I remember first seeing the children on the roadsides, the old woman, mothers with babies and the Grandmothers. Also there are the men who play guitar or those who sell newspapers. There are the disabled and the disfigured, who come to my window and ask me for coins. I remember seeing them with fresh eyes and feeling overwhelmed.
I remember considering their lives from a humanitarian perspective, a theological perspective, a child’s perspective, a mother’s perspective… and not knowing how to answer to this need on the other side of my tinted glass. I remember looking to my Hoosband to see what he did, and to teammates and to other people on the streets.
I am no more an expert now; though living here gives me the chance to begin seeing the details.
I get to see them every day, these same faces.
Every now and then, I have a moment longer to ask them how they are going; to find out that Aisyah has a fever and I have the chance to go back with some Panadol to share with her mum.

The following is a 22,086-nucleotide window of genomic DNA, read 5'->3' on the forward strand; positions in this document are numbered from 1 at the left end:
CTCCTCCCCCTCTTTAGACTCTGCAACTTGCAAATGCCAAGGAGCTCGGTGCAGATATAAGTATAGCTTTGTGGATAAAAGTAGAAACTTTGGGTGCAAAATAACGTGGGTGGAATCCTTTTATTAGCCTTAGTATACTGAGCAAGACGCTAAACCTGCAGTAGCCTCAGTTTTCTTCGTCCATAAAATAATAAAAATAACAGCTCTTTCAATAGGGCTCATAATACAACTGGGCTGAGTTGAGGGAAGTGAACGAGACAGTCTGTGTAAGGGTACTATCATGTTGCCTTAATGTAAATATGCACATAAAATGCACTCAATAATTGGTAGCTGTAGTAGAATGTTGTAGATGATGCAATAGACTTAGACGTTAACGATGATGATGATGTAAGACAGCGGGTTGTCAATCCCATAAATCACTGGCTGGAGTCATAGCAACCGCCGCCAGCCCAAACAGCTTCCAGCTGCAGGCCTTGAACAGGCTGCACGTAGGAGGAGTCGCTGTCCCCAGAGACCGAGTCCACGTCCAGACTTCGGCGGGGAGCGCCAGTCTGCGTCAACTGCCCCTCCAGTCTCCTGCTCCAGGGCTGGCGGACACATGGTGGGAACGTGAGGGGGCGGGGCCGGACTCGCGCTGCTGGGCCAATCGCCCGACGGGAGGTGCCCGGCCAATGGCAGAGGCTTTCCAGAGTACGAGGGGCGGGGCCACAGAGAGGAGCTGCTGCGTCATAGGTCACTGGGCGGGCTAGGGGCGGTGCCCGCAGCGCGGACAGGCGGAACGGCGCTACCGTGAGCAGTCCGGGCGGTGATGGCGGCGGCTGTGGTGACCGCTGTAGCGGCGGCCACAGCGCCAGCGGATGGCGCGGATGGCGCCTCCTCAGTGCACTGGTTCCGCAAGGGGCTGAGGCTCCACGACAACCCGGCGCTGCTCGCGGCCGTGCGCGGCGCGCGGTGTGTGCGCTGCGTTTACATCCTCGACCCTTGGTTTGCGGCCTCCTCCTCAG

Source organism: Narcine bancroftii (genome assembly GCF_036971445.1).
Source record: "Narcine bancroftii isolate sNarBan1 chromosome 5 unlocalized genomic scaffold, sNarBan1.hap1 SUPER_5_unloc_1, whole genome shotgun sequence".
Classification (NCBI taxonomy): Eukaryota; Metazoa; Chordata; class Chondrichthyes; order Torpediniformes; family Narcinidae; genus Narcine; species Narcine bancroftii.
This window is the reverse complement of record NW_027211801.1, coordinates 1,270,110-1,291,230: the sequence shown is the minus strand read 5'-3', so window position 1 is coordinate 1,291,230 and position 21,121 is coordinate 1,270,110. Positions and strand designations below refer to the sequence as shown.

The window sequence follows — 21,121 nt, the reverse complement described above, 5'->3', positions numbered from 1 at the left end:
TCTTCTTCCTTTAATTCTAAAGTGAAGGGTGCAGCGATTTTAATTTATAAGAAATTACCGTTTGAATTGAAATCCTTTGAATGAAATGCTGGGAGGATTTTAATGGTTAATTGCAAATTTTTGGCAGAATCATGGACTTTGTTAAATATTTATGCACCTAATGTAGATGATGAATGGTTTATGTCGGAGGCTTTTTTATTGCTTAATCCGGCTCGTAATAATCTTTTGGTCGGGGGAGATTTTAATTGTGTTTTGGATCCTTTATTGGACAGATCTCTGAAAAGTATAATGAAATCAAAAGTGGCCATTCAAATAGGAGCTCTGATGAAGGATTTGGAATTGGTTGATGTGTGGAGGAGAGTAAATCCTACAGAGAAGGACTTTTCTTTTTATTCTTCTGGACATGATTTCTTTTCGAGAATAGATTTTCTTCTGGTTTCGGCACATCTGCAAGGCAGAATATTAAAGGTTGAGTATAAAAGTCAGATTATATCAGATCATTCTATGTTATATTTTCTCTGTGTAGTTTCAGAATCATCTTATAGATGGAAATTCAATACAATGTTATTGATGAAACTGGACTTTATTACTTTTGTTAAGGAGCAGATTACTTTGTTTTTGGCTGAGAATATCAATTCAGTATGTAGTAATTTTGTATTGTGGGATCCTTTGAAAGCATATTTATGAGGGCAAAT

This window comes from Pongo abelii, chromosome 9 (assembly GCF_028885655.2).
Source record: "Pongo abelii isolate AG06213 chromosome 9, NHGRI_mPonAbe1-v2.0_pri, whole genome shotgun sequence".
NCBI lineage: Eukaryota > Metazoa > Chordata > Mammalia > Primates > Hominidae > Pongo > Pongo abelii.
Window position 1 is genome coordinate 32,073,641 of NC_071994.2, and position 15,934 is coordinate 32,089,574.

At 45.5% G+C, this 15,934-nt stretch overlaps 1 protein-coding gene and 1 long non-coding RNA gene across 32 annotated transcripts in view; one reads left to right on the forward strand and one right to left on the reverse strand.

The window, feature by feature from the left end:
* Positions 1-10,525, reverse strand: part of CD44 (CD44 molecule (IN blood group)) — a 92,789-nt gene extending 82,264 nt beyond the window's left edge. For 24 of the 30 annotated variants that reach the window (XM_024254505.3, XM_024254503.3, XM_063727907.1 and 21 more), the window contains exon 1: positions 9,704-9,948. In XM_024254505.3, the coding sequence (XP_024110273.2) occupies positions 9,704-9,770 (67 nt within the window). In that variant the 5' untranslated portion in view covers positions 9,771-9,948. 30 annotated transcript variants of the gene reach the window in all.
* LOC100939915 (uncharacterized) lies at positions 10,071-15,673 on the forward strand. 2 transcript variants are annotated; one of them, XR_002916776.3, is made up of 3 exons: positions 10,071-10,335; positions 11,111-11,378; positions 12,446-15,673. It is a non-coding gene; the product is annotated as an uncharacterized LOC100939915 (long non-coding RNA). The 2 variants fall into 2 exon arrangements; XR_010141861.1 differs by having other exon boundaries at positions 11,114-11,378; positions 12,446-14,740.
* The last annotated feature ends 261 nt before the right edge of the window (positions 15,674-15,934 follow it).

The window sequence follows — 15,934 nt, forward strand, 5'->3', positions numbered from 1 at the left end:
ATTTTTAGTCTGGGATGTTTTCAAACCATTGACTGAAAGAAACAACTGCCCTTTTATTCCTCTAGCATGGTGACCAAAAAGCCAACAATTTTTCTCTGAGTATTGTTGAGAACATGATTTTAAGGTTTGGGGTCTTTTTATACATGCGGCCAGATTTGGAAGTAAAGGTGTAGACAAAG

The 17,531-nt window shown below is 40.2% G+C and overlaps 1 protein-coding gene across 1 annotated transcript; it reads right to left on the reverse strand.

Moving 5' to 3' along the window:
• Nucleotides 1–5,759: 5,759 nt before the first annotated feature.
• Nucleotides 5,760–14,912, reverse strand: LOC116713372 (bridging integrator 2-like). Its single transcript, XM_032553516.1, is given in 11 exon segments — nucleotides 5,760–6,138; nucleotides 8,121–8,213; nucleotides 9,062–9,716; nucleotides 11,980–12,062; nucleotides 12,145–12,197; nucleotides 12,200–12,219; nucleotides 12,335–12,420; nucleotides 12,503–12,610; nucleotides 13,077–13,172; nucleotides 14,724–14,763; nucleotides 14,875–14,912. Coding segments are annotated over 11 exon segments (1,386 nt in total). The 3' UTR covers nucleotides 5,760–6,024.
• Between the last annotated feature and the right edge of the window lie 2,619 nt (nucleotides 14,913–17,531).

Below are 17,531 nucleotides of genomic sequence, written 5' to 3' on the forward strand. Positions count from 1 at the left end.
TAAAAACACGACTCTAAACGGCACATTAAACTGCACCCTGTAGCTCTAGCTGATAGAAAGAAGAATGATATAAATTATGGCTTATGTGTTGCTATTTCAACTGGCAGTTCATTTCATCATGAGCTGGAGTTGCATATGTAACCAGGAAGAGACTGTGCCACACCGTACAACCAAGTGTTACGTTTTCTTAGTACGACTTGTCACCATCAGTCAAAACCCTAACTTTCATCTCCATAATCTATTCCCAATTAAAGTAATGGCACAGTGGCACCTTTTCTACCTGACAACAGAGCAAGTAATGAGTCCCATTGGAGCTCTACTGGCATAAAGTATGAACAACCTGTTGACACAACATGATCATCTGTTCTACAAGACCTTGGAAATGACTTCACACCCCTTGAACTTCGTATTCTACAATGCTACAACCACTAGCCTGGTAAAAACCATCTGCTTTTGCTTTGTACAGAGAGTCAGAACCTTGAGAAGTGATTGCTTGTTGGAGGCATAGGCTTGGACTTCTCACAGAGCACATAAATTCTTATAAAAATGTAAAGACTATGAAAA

I can notice the kids playing and laughing on the grass by the trees – and I can recognise them as the same from the streets. They are all sharing the little milk drink I gave one of them. I get to notice that amid the traffic.
There, in the everyday, begins to be the details.
And when I loosen my death-grip on the steering wheel (to ease my white knuckles) I can look up from the hectic streets to see mountains.
Mountains that rise up and declare the glory of their creator, God, in this city.
There begins to be detail in these places and in this people.
I can see the details that make up the haze and I see beauty.
There begins ways to speak in to the detail – to what is beautiful in this city.